Objective: Glioblastoma is the most common primary brain tumor in adults and one of the most lethal human tumors. It constitutes a unique non-metastasizing human tumor model with high resistance to radiotherapy and chemotherapy. The current study investigates the association between autophagic flux and glioblastoma cell resistance.
Methods: The expression kinetics of autophagy- and lysosome-related proteins following exposure of two glioblastoma cell lines (T98 and U87) to clinically relevant radiation doses was examined. Then, the response of cells resistant to radiotherapy and chemotherapy was investigated after silencing of LC3A, LC3B, and TFEB genes in vitro and in vivo.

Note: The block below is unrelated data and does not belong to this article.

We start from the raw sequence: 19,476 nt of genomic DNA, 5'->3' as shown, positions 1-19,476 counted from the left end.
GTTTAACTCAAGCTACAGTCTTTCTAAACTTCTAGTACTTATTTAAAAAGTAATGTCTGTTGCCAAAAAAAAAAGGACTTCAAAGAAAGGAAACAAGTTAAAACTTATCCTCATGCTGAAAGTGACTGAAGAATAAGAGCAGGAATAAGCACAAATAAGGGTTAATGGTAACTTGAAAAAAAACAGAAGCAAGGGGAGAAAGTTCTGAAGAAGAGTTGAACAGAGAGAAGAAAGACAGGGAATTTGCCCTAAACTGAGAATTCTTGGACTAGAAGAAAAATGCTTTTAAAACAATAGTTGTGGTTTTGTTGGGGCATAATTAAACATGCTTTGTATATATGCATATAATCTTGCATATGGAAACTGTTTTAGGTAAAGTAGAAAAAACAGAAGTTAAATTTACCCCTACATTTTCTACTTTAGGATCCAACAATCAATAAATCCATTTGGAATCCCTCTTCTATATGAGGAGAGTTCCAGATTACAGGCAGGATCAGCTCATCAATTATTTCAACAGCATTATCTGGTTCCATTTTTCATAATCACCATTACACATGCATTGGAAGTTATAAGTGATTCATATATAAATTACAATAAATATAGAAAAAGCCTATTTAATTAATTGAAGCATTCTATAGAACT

Results: Following irradiation with 4 Gy, the relatively radioresistant T98 cells exhibited enhanced autophagic flux. The more radiosensitive U87 cell line suffered a blockage of autophagic flux. Silencing of LC3A, LC3B, and TFEB genes in vitro, significantly sensitized cells to radiotherapy and temozolomide (U87: P < 0.01 and < 0.05, respectively; T98: P < 0.01 and < 0.01, respectively). Silencing of the LC3A gene sensitized mouse xenografts to radiation.
Conclusions: Autophagy in cancer cells may be a key factor of radio-resistance and chemo-resistance in glioblastoma cells. Blocking autophagy may improve the efficacy of radiochemotherapy for glioblastoma patients.
Keywords: Glioblastoma; TFEB; autophagy; radiation; temozolomide.